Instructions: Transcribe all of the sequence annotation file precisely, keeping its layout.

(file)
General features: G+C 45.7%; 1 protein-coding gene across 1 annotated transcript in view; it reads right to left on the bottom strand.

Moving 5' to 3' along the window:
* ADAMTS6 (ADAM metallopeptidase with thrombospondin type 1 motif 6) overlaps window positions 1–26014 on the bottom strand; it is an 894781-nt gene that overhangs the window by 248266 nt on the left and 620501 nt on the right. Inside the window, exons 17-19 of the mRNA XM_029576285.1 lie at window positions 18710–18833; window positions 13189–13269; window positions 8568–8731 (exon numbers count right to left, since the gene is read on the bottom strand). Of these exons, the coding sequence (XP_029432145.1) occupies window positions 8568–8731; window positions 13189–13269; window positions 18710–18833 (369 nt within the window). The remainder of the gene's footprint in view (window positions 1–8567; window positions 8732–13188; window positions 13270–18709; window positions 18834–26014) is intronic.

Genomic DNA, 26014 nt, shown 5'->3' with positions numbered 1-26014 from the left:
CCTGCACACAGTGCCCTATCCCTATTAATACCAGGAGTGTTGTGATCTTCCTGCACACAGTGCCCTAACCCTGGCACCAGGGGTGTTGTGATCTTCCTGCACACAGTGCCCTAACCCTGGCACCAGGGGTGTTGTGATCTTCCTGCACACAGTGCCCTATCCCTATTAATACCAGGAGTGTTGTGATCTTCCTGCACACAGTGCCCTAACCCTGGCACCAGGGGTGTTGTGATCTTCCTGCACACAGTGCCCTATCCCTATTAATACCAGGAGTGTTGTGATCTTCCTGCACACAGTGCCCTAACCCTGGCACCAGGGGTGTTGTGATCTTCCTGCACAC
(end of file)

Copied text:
General features: G+C 45.7%; 1 protein-coding gene across 1 annotated transcript in view; it reads right to left on the bottom strand.

Moving 5' to 3' along the window:
* ADAMTS6 (ADAM metallopeptidase with thrombospondin type 1 motif 6) overlaps window positions 1–26014 on the bottom strand; it is an 894781-nt gene that overhangs the window by 248266 nt on the left and 620501 nt on the right. Inside the window, exons 17-19 of the mRNA XM_029576285.1 lie at window positions 18710–18833; window positions 13189–13269; window positions 8568–8731 (exon numbers count right to left, since the gene is read on the bottom strand). Of these exons, the coding sequence (XP_029432145.1) occupies window positions 8568–8731; window positions 13189–13269; window positions 18710–18833 (369 nt within the window). The remainder of the gene's footprint in view (window positions 1–8567; window positions 8732–13188; window positions 13270–18709; window positions 18834–26014) is intronic.

Genomic DNA, 26014 nt, shown 5'->3' with positions numbered 1-26014 from the left:
CCTGCACACAGTGCCCTATCCCTATTAATACCAGGAGTGTTGTGATCTTCCTGCACACAGTGCCCTAACCCTGGCACCAGGGGTGTTGTGATCTTCCTGCACACAGTGCCCTAACCCTGGCACCAGGGGTGTTGTGATCTTCCTGCACACAGTGCCCTATCCCTATTAATACCAGGAGTGTTGTGATCTTCCTGCACACAGTGCCCTAACCCTGGCACCAGGGGTGTTGTGATCTTCCTGCACACAGTGCCCTATCCCTATTAATACCAGGAGTGTTGTGATCTTCCTGCACACAGTGCCCTAACCCTGGCACCAGGGGTGTTGTGATCTTCCTGCACAC